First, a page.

The environment supports a wide range of tools which can help you to work on your Lisp source code more quickly and efficiently. This section gives you a brief introduction to the most important tools.
You can create any of the tools described here by choosing the appropriate command from the Tools menu of the podium window, or by selecting the relevant tool from the Works > Tools menu on any other tool.
For full details about any of these tools, see the relevant chapter. The second part of this manual covers each of the tools in the order that they are found on the Tools menu.
A Common Lisp Listener is provided to let you evaluate Common Lisp forms. This tool is invaluable as a method of testing your code without necessitating compilation or evaluation of whole files of Common Lisp source code.
A built-in editor is provided to allow you to develop Common Lisp code. It is based on Emacs, an editor which you may already be familiar with. As an alternative to Emacs keys, the editor offers KDE/Gnome emulation.
The built-in editor offers a wide range of functions specifically designed to help you develop Common Lisp code, and it is fully integrated into the environment so that code being developed is immediately available for testing.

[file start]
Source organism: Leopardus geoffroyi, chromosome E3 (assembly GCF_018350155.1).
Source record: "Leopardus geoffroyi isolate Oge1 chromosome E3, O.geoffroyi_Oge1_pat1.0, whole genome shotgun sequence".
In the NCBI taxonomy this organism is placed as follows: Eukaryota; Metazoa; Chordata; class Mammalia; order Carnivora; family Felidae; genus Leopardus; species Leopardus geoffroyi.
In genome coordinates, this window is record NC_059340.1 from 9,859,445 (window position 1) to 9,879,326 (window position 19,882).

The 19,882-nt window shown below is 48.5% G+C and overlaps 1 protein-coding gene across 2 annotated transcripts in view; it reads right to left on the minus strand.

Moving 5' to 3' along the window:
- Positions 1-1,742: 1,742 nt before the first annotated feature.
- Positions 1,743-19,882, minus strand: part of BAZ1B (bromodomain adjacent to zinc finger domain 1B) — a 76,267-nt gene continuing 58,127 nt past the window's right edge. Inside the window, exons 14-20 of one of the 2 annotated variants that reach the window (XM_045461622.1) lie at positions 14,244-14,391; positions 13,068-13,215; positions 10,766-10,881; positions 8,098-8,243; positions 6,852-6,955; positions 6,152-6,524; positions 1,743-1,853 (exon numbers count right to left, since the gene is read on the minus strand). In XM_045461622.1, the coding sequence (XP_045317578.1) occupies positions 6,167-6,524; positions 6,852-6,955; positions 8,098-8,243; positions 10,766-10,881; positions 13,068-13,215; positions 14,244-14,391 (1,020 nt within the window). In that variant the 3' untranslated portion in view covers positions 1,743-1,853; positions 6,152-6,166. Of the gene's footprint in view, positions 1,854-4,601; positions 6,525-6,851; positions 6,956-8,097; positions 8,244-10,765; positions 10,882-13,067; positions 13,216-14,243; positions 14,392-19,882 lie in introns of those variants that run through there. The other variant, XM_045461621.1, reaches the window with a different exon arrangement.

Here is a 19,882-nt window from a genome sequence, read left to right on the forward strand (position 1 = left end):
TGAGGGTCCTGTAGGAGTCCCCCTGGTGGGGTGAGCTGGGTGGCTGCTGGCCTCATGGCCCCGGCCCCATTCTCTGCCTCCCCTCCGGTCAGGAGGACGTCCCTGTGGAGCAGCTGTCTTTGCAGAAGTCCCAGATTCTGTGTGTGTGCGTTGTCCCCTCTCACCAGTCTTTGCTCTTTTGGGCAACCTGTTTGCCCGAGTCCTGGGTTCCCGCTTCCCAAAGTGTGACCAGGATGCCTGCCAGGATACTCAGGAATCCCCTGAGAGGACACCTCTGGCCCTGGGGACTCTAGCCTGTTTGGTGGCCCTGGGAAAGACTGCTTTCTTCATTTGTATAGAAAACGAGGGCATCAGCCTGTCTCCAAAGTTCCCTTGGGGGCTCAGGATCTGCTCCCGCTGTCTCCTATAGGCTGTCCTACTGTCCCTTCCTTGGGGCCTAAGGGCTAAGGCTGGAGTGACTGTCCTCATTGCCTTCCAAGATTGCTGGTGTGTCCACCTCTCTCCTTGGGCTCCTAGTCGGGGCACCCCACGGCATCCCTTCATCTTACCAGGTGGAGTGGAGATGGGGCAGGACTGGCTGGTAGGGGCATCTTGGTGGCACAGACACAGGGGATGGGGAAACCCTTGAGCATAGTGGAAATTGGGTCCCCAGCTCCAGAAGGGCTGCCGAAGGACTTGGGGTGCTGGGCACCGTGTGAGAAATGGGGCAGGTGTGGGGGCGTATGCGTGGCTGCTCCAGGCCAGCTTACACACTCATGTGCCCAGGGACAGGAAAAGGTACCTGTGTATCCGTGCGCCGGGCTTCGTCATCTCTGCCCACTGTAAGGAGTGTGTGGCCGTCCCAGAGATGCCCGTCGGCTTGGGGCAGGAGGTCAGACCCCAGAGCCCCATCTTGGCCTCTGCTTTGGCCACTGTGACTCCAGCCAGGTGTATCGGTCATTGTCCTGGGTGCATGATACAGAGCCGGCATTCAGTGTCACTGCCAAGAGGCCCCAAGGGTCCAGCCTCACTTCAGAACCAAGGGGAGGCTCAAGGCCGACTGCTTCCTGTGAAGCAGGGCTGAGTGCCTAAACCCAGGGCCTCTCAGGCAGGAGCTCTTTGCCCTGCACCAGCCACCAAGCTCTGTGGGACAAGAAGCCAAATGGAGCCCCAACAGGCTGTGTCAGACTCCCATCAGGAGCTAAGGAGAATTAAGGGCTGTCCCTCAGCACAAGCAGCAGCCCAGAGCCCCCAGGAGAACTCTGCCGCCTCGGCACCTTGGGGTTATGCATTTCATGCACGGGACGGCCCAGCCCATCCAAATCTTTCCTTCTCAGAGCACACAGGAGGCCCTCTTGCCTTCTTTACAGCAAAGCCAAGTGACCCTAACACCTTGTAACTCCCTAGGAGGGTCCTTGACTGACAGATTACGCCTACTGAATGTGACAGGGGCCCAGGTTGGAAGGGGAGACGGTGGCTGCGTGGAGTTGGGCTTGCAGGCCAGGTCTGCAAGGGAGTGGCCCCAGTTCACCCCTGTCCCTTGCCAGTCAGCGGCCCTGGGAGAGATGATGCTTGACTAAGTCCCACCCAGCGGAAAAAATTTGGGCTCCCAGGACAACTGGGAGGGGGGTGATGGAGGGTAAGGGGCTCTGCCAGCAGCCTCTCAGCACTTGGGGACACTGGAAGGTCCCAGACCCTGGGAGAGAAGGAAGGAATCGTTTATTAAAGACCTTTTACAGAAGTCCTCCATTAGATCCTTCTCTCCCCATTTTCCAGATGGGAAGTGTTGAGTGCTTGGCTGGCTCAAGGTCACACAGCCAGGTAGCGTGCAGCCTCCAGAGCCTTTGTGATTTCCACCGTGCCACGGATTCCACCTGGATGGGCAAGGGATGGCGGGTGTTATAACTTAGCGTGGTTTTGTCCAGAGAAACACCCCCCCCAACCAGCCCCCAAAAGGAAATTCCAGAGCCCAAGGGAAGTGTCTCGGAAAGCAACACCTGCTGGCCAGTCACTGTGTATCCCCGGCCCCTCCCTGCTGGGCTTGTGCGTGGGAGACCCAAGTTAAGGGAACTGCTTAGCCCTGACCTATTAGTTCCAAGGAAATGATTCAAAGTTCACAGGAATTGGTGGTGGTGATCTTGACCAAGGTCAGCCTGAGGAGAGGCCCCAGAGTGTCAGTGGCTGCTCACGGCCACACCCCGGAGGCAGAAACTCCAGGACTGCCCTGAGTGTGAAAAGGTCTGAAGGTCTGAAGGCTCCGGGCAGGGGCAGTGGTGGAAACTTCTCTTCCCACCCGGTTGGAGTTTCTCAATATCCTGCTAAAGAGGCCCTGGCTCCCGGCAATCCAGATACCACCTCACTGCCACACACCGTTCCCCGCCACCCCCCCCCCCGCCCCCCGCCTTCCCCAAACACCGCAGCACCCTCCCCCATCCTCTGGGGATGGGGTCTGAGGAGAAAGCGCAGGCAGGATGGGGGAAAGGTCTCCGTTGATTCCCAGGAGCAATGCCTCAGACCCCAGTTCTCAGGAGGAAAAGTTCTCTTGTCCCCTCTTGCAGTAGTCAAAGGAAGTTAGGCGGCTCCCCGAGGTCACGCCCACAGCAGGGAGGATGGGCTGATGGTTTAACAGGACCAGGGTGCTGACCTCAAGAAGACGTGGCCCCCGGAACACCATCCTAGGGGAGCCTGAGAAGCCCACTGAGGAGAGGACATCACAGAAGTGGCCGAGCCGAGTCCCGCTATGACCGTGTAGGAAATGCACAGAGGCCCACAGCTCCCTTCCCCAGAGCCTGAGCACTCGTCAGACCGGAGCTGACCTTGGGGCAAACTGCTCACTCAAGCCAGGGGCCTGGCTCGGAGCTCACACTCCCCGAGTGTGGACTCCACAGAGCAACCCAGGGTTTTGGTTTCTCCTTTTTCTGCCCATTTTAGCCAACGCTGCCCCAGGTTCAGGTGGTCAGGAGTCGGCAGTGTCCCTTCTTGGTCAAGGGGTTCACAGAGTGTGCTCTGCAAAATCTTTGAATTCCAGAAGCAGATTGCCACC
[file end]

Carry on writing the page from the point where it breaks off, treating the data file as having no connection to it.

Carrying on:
This tool allows you to examine the Common Lisp classes that are defined in your environment. You can look at the superclasses and subclasses of a given class and see the relationships between them, and you can examine the slots available for each class.
The Output Browser collects and displays all output from the environment which may be of use. This includes warning and error messages displayed during compilation and output generated by tracing or profiling functions. Many other tools in the environment also provide you with an output view , which lets you see any output which is appropriate to that tool.
The Inspector lets you examine and destructively modify the contents of Common Lisp objects. It is an invaluable tool during development, since it lets you inspect the state of any part of your data at any stage during execution. Thus, it is easy to see the value of a slot and, if necessary, alter its value, so that you can test out the effects of such an alteration before you make the changes necessary in the source code itself.
The Object Clipboard can be seen in Object Clipboard Tool.
You can use the left mouse button to select any item in the Object Clipboard, then use the context menu (usually invoked by the right mouse button) to inspect, inspect class, open a Listener, or copy the object.
LispWorks IDE User Guide (Unix version) - 12 Feb 2015